High power

AC technology may have won the historical 'war of currents', but DC is on the rise.

The famous "war of currents" between Thomas Edison, champion of direct current systems, and alternating current advocate Nikola Tesla was won by Tesla. Until a few decades ago, practically all transmission systems were AC. Technological advances, however, have caused DC to gain favour and, although most systems are still AC, Edison might still have the last laugh.

The development of high-power electronics, as in mercury arc valves and semiconductor devices such as thyristors, has led DC to become the preferred option for transmitting large amounts of power over long distances.

"We strongly believe that high voltage direct current (HVDC) will play an increasing role in the future of electric power transmission," says Abhay Kumar, lead engineer and project manager, HVDC, with ABB in Sweden.

There are now many HVDC transmission systems around the world, the largest of which transmits 6,400MW of power at 800kV a distance of more than 2,000km. Those systems use today's AC generators, generating voltages up to about 25kV. For DC transmission the voltages produced by AC generators must be scaled up with transformers, as usual, but then rectified and smoothed out with semiconductor device systems for transmission. On the user end, the process is reversed at an inverter station, where the DC current is transformed back to AC by a semiconductor device installation, and the voltage scaled down with transformers.

ABB has already developed high-voltage AC generators, however. It has manufactured a high-voltage AC generator, called the Powerformer, capable of generating up to 400kV. If generating at sufficiently high voltages, these would allow dispensing with a transformer at the generating end, while rectification in an AC to DC converter would still be necessary. This has already been done in the Troll A Precomp-ression Electrical Drive System Project, of Statoil, in Norway. The project combines ABB's HVDC Light technology with the company's VHV Motor (Very High Voltage Motor).

An alternative, using DC generators, may be possible, but voltage limitations mean that there is currently no development towards HVDC generators.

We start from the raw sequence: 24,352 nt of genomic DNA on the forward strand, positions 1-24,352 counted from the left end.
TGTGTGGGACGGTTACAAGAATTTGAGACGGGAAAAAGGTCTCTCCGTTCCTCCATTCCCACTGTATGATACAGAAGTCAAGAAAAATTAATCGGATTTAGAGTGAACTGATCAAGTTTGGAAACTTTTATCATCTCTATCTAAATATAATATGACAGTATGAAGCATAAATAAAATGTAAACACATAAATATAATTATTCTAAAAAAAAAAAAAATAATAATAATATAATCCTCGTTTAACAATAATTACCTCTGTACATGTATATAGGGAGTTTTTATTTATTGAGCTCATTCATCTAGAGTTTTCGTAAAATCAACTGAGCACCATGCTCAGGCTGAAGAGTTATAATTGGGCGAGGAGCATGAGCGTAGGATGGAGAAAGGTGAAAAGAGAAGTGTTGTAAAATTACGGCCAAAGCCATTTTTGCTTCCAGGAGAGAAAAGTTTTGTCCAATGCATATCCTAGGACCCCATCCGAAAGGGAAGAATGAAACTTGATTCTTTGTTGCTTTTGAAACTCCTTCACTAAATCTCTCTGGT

A spokesman for Siemens AG, Andrea Haas, said: "Using DC generators in HVDC systems is a complex technology. The first grids in the world used DC generators. Later, everybody switched to AC generators as they had higher efficiency."

Superconductivity is another area that might affect HVDC electricity transmission, as superconducting transmission lines could be used in future HVDC systems. "This is possible," Kumar says, "but, due to the complication of cooling the cable, it is something for the future as HVDC is typically an application for long cables and superconduction is advantageous for short distances."

Traditional AC generators will continue to be used in the foreseeable future, and technological advances regarding HVDC systems have therefore focused on the semiconductor devices used in the rectifier and inverter stations. The two main ways of achieving conversion are "Natural commutated converters" and "Forced commutated converters".

The first are the most used in today's HVDC systems. Their crucial component is the thyristor, which acts as a switch. Thyristors are mainly used with high currents and voltages, to control alternating currents, where the change of polarity of the current causes it to switch off automatically.

The thyristor is made of four layers of alternating N and P-type material (while diodes are made of two layers, and transistors are made of three layers). The main terminals are across all four layers and are called anode and cathode. The control terminal is called the gate and is attached to P-type material near the cathode. In a conventional thyristor, once it has been switched on it cannot be switched off until the anode current falls below a value called the holding current.